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24 September 2014
I'm sorry I haven't a clue

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The Jazz Man
BIOGRAPHY: Humphrey Lyttelton
The Others:
Graeme Garden
Tim Brooke-Taylor
Barry Cryer
Willie Rushton

An officer and a journalist
Humphrey was born on 23 May 1921 in Eton College, where his father was a famous housemaster and where he was subsequently educated. During the War, he served as an officer in the Grenadier Guards and, on discharge, studied for two years at Camberwell Art School. His incredibly varied career saw him work as a cartoonist for the Daily Mail and as a journalist for Punch, The Field and the British Airways magazine, Highlife. He also wrote seven books, formed a record company and was President of The Society for Italic Handwriting.

The Jazz Man
But it was as a jazz musician that Humphrey was best known. His love affair with the trumpet began in 1936, he formed his first band 12 years later and has since wrote over 120 original compositions.

In 1949, he signed a recording contract with EMI, resulting in a string of now much sought-after recordings in the Parlophone Super Rhythm Style series. In 1956, Humphrey's Bad Penny Blues was the first British jazz record to enter the Top 20.

More recently Humphrey and his band made a guest appearance on the Radiohead track Life In a Glass House in 2000. His collaboration with Radiohead culminated in a performance in front of 42,000 fans at the South Park concert in Oxford. Humph later said that this was one of the most moving musical experiences in his 53 year career.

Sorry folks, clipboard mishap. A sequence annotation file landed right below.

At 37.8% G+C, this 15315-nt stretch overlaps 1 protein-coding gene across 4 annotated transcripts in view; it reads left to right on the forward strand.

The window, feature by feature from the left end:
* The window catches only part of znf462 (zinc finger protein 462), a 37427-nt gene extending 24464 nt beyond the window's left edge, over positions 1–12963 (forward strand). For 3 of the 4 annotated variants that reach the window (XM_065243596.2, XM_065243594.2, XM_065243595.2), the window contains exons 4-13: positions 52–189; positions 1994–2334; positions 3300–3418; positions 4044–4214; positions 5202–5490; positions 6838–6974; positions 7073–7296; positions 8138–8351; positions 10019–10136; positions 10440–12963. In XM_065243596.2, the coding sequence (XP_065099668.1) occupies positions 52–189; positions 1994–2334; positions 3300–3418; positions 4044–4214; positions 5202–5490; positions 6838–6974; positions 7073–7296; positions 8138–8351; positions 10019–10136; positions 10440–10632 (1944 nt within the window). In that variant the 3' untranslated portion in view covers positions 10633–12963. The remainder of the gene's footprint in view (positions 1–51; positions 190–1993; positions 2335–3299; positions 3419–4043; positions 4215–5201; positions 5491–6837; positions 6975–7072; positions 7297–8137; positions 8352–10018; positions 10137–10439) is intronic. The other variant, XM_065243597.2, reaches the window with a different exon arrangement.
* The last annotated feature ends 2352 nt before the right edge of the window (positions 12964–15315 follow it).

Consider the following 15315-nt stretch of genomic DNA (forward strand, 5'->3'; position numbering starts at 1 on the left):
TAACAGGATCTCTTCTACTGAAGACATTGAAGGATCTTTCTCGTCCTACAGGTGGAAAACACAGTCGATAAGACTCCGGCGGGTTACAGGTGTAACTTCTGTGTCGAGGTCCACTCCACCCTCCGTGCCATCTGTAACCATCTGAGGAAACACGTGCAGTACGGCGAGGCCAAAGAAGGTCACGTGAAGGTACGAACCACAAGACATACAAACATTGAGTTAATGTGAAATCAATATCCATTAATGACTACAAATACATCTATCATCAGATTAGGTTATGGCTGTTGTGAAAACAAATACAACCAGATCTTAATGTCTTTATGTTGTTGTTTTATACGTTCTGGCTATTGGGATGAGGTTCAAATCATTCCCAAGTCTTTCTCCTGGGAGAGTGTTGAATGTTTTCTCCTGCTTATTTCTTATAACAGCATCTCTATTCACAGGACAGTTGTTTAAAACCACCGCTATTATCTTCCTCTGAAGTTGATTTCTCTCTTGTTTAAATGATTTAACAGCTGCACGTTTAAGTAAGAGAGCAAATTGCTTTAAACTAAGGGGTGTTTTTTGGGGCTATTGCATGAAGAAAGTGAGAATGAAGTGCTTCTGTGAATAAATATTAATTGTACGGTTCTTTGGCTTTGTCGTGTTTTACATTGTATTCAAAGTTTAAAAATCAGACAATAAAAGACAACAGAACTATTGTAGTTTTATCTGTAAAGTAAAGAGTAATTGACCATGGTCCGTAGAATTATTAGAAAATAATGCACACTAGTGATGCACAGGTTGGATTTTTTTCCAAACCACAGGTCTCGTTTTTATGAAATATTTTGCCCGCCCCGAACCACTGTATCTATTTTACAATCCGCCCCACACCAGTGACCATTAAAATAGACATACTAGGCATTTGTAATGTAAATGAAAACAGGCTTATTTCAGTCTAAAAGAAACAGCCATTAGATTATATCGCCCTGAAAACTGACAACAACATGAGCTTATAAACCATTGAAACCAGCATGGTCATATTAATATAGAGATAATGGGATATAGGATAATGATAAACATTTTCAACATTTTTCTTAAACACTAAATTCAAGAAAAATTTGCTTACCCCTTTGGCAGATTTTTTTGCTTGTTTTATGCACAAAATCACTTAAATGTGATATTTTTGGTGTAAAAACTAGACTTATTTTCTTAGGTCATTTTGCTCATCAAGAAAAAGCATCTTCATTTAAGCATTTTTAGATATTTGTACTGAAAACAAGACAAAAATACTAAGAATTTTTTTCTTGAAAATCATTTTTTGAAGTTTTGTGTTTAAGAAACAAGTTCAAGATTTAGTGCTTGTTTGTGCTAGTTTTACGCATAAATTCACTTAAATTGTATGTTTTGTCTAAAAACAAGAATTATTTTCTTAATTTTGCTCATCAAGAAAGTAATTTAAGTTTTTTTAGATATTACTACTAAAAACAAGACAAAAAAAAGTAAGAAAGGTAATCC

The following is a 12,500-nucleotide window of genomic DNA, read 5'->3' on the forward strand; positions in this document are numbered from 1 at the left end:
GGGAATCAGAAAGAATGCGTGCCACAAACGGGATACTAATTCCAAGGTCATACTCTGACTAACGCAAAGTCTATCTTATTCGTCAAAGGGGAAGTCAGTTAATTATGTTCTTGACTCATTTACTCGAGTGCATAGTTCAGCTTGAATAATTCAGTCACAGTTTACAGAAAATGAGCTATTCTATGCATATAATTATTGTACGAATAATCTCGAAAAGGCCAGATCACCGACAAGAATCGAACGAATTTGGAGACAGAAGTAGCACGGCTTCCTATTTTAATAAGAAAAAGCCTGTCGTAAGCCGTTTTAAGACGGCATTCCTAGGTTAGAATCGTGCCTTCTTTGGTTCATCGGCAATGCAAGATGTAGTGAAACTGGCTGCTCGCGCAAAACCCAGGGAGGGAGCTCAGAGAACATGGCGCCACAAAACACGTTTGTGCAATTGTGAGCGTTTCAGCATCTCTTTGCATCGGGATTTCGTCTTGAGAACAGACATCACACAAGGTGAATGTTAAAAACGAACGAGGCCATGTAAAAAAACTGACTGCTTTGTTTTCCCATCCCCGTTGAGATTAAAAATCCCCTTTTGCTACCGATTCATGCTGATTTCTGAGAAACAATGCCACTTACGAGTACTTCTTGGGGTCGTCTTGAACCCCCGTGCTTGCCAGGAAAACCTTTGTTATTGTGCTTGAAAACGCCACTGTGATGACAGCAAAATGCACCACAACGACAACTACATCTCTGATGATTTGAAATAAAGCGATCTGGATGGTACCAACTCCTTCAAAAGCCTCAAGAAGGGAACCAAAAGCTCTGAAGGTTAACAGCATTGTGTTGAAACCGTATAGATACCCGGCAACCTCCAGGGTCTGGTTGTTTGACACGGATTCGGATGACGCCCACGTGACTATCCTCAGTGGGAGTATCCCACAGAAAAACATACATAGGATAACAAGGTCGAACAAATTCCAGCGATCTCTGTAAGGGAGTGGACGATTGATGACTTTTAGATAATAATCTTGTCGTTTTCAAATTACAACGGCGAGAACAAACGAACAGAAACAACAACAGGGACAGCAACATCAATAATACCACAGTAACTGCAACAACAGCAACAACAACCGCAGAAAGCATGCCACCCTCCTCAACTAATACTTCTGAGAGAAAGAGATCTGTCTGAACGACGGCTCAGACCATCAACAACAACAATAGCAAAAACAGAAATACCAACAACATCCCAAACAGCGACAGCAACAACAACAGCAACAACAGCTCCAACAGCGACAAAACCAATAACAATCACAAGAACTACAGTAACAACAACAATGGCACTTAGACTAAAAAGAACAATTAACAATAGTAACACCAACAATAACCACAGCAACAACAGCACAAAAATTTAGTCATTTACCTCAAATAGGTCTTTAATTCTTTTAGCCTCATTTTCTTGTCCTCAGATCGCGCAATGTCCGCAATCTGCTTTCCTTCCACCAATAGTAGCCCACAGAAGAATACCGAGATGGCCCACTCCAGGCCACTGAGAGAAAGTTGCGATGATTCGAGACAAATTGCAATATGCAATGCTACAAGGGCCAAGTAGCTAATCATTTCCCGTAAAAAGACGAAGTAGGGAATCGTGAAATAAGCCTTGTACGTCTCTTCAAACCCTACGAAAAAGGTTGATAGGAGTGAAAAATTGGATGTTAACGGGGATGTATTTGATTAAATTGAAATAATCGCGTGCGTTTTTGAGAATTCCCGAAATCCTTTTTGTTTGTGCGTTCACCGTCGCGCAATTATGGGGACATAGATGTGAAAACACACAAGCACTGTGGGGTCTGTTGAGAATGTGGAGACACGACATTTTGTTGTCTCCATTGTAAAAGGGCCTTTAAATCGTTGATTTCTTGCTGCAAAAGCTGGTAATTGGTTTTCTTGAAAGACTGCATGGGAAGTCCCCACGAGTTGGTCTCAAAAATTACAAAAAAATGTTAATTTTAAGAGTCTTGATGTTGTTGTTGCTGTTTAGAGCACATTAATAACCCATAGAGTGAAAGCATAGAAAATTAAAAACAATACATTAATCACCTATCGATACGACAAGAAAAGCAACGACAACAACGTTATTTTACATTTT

Humphrey in the 21st Century
Until he passed away in April 2008, Humphrey had been busier than ever. His band, one of the most versatile in the world, still toured regularly. Until March 2008 he had presented The Best of Jazz on BBC Radio 2, and had chaired the hugely popular panel game I'm Sorry I Haven't A Clue on Radio 4 for over 30 years. His authoritative and exquisitely bored tones leant the half-hour of innuendo and improvised tomfoolery an air of gravity.

Humph on ISIHAC
When asked to explain I'm Sorry I Haven't A Clue's enduring popularity, Humphrey pointed to its improvisational format: "It's chronically unpredictable. It doesn't get stale because nobody knows what's going to happen next, least of all us."

One of Humphrey's favourite recollections from 30 years of laughter, was a particular round of 'Straight-Face'. "It's the round in which the teams have to say one word at a time in rotation without getting a laugh from the audience. As only he could, Stephen Fry brought the house down with 'moistly'".

Top Honours
Humphrey was honoured with the Lifetime Achievement Awards at both the Post Office British Jazz Awards in April 2000 and at the first BBC Jazz Awards in 2001. In 1993, he was also the recipient of the radio industry's highest honour: The Sony Gold Award.

Having shared his joy of music and beloved quick wit with generations of listeners, Humphrey passed away peacefully amongst his family and friends at the age of 86 on April 25th, 2008. Read the full obituary at BBC News.
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Humphrey Lyttelton
Humphrey Lyttelton

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